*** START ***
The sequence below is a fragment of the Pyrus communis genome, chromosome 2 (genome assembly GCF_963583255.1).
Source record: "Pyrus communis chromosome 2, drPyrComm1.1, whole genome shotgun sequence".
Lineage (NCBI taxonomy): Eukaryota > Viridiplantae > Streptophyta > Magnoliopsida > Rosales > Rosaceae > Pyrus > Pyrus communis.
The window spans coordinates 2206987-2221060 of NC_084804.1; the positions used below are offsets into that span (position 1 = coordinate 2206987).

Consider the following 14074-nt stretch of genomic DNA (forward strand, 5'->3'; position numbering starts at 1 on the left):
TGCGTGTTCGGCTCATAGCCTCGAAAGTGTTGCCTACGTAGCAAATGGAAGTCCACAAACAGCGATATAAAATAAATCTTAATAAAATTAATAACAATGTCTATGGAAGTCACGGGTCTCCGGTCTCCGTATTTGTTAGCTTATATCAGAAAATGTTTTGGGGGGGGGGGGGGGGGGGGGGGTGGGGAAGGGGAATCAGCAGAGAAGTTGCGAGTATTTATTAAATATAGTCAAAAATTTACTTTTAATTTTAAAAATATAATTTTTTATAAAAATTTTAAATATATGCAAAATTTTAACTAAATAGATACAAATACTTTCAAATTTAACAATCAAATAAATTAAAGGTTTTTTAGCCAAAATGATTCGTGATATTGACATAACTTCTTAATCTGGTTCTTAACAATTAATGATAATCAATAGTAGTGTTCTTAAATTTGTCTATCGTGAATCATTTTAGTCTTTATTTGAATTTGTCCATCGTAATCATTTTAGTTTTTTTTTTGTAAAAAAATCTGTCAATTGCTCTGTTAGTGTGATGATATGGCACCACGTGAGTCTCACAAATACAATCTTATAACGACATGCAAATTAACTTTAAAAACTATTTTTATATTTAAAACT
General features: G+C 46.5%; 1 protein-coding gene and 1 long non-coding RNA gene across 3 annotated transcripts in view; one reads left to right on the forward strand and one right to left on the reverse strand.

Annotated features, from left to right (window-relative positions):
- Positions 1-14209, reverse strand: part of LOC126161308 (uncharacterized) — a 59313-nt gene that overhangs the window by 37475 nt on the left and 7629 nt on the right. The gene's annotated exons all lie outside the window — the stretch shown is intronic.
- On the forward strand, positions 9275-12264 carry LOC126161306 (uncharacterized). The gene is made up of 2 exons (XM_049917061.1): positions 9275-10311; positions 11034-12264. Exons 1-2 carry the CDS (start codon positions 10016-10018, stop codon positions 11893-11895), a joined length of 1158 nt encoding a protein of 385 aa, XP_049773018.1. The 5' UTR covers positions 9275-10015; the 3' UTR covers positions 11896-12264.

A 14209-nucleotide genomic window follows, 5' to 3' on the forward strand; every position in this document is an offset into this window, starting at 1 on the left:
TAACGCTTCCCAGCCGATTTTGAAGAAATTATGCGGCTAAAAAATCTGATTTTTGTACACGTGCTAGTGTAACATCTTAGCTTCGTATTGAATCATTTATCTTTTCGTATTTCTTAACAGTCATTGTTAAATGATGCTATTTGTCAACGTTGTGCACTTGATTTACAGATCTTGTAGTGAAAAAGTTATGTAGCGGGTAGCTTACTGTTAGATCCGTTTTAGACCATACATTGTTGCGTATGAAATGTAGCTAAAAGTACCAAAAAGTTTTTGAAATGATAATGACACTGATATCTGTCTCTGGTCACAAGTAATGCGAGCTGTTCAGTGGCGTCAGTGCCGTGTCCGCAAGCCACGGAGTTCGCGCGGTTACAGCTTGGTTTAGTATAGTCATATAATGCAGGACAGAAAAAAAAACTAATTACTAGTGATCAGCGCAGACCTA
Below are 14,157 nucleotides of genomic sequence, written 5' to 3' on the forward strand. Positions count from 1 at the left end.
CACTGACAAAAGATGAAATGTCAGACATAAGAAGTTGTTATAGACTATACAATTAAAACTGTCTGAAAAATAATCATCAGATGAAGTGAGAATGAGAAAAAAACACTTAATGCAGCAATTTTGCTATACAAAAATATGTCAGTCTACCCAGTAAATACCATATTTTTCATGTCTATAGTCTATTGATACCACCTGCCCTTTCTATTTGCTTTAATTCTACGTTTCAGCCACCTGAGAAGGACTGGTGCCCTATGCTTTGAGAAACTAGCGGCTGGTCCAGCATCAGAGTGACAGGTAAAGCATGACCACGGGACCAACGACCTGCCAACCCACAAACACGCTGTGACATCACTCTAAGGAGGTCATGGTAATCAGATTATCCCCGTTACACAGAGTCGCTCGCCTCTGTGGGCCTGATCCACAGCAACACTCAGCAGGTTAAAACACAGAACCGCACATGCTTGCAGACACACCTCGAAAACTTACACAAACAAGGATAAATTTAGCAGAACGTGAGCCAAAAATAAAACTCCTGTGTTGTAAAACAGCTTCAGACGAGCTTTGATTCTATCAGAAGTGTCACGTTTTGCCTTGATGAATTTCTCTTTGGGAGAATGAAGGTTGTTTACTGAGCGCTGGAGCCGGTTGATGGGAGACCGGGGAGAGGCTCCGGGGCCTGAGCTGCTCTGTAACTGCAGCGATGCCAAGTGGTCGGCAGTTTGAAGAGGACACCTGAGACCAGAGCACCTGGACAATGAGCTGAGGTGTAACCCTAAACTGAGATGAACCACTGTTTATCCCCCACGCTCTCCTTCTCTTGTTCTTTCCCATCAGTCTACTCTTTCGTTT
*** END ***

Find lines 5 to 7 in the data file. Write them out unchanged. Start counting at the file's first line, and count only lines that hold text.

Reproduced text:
Consider the following 14074-nt stretch of genomic DNA (forward strand, 5'->3'; position numbering starts at 1 on the left):
TGCGTGTTCGGCTCATAGCCTCGAAAGTGTTGCCTACGTAGCAAATGGAAGTCCACAAACAGCGATATAAAATAAATCTTAATAAAATTAATAACAATGTCTATGGAAGTCACGGGTCTCCGGTCTCCGTATTTGTTAGCTTATATCAGAAAATGTTTTGGGGGGGGGGGGGGGGGGGGGGGTGGGGAAGGGGAATCAGCAGAGAAGTTGCGAGTATTTATTAAATATAGTCAAAAATTTACTTTTAATTTTAAAAATATAATTTTTTATAAAAATTTTAAATATATGCAAAATTTTAACTAAATAGATACAAATACTTTCAAATTTAACAATCAAATAAATTAAAGGTTTTTTAGCCAAAATGATTCGTGATATTGACATAACTTCTTAATCTGGTTCTTAACAATTAATGATAATCAATAGTAGTGTTCTTAAATTTGTCTATCGTGAATCATTTTAGTCTTTATTTGAATTTGTCCATCGTAATCATTTTAGTTTTTTTTTTGTAAAAAAATCTGTCAATTGCTCTGTTAGTGTGATGATATGGCACCACGTGAGTCTCACAAATACAATCTTATAACGACATGCAAATTAACTTTAAAAACTATTTTTATATTTAAAACT
General features: G+C 46.5%; 1 protein-coding gene and 1 long non-coding RNA gene across 3 annotated transcripts in view; one reads left to right on the forward strand and one right to left on the reverse strand.